Misconceptions in Programming

Having been in college for the past 41 months in pursuit of a CIS (Computer Information Systems) degree, I fancied myself somewhat knowledgeable in the area computers and (to a very small degree) programming. However, courtesy of a class that I have had the good fortune to be enrolled in, my views on computer programming have shifted, and that is what I would like to share today. The views expressed in the following paragraphs do not ONLY apply to computer programming, so even if you don’t have the slightest interest in computer code hopefully you can still find this short post somewhat interesting.

So, to begin with…some history. For most of the time that I have spent in college my number 1 question related to programming has been:

What programming language should I learn?

I asked teachers, recruiters, other programmers, receiving almost as many answers as the number of people that I approached. This pretty much described my life up until the beginning of this past quarter (started around Dec 1st of 2014) when I began taking computer science 120: intro to programming, and this brings me to my first point:TitleImage_Python

Programming is NOT about the language

Just like spoken words are not the main point of communication (communicating is), neither are the languages of computer programming the main point of software development. Spoken languages exist to facilitate the communication of ideas, truths, and emotions. Similarly, programming languages simply exist for the communication and creation of ideas and content. Think about it for a moment: the code behind Google Maps exists to represent reality (the geographic and topological layout of the globe) to enable people to get directions and find their way from one place to another. For years all I thought about was, “Which language should I learn to make myself marketable as an IT professional?”. However, the right question would be, “How can I better prepare myself to solve real world problems with a computer?”. As with spoken language, the ideas and logic that provide the foundation of meaning and purpose matter much more than the specific linguistic way it is finally expressed (e.g. Spanish vs. English). Ultimately, programming is all about problem solving just like engineering, theology, art, philosophy, plumbing, trash pick-up, and politics. In the computer science class I am currently enrolled in, the professor stresses the problem solving strategies and ways of approaching problems much more than the specific language we are using (Java).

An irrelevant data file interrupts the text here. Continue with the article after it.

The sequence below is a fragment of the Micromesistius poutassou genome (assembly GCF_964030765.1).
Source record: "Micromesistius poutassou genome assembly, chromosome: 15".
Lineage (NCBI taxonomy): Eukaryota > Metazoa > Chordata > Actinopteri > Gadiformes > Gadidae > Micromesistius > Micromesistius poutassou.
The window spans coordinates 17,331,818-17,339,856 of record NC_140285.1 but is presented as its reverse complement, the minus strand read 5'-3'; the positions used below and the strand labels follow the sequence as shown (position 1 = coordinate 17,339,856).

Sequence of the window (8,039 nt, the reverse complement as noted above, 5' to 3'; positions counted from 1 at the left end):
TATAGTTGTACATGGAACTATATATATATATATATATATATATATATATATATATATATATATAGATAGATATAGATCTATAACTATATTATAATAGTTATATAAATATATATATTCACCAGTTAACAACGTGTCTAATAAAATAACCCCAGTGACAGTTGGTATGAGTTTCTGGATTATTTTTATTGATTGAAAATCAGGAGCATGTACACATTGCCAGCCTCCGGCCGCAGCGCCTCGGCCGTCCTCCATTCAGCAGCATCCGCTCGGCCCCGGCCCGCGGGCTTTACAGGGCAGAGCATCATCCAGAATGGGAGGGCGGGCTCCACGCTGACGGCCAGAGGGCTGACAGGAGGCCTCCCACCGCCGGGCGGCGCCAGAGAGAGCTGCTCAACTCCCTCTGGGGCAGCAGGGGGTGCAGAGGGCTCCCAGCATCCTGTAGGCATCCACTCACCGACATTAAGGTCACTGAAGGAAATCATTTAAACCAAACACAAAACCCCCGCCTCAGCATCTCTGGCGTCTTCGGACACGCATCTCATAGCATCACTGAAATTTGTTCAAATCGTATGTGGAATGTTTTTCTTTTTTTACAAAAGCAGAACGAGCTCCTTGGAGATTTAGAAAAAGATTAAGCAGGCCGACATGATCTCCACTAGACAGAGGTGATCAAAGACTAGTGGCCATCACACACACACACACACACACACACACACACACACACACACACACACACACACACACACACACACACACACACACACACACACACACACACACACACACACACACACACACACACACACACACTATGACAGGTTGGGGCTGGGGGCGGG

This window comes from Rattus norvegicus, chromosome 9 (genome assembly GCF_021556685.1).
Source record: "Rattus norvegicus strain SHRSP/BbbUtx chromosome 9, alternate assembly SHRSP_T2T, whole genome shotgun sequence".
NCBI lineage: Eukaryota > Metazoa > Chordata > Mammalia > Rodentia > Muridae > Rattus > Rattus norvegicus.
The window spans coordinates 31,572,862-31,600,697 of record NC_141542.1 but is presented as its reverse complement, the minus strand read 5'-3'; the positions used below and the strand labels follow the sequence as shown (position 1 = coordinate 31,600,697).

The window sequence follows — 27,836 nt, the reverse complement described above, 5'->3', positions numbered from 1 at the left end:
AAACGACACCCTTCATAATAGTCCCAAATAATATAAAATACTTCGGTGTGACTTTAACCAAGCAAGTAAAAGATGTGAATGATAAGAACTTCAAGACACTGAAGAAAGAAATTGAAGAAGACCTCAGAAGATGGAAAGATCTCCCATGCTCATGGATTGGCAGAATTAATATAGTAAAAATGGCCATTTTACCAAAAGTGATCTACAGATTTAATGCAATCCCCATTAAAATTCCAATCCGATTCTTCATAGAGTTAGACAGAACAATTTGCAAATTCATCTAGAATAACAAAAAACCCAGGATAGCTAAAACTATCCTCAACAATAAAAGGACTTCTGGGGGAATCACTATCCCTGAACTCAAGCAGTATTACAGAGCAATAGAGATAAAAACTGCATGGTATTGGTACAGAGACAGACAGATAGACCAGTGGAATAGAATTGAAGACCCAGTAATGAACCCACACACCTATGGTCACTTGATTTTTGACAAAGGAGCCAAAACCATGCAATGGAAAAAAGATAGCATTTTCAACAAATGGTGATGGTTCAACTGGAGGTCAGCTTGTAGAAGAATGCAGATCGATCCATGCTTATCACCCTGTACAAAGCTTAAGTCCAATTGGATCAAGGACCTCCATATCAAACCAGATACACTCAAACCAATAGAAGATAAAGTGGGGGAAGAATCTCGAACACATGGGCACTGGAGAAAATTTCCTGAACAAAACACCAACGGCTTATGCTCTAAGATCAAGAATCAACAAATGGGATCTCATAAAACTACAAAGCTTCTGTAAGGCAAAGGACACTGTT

However, this brings me to my second point:

Programming is an art form…

…like painting, sculpture, or music. After all, the purpose of visual and musical art is to communicate ideas and represent reality. Michelangelo didn’t create his amazing sculptures without some intention of them representing how people really looked and felt, and Bach didn’t write his music without intending to communicate and represent real emotions to his audience. Going back to my Google Maps example, the code behind the online service was written to mimic and represent the reality of the road systems of the world. Some artists paint on canvases, or with notes, or in languages (literary), but programmers paint in code. Just as the medium that Michelangelo chose to communicate (pencil, paint, sculpture) mattered much less than what he was trying to say, so the language used by programmers takes second stage to what they are trying to communicate/accomplish.